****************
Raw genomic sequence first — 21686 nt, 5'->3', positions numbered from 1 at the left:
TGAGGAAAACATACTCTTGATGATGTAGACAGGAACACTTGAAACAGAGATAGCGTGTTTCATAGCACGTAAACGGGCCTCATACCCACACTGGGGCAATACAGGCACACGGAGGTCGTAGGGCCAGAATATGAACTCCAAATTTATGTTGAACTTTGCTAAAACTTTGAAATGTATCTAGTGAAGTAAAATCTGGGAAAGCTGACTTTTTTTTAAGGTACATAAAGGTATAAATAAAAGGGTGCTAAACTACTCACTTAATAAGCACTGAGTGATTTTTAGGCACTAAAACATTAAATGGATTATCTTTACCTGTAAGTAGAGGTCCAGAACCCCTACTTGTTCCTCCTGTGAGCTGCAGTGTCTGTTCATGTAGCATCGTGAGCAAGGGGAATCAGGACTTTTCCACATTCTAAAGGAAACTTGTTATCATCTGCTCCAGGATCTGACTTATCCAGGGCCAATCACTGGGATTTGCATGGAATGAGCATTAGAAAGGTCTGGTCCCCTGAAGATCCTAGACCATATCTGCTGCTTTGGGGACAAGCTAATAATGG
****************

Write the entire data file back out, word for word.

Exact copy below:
Raw genomic sequence first — 21686 nt, 5'->3', positions numbered from 1 at the left:
TGAGGAAAACATACTCTTGATGATGTAGACAGGAACACTTGAAACAGAGATAGCGTGTTTCATAGCACGTAAACGGGCCTCATACCCACACTGGGGCAATACAGGCACACGGAGGTCGTAGGGCCAGAATATGAACTCCAAATTTATGTTGAACTTTGCTAAAACTTTGAAATGTATCTAGTGAAGTAAAATCTGGGAAAGCTGACTTTTTTTTAAGGTACATAAAGGTATAAATAAAAGGGTGCTAAACTACTCACTTAATAAGCACTGAGTGATTTTTAGGCACTAAAACATTAAATGGATTATCTTTACCTGTAAGTAGAGGTCCAGAACCCCTACTTGTTCCTCCTGTGAGCTGCAGTGTCTGTTCATGTAGCATCGTGAGCAAGGGGAATCAGGACTTTTCCACATTCTAAAGGAAACTTGTTATCATCTGCTCCAGGATCTGACTTATCCAGGGCCAATCACTGGGATTTGCATGGAATGAGCATTAGAAAGGTCTGGTCCCCTGAAGATCCTAGACCATATCTGCTGCTTTGGGGACAAGCTAATAATGG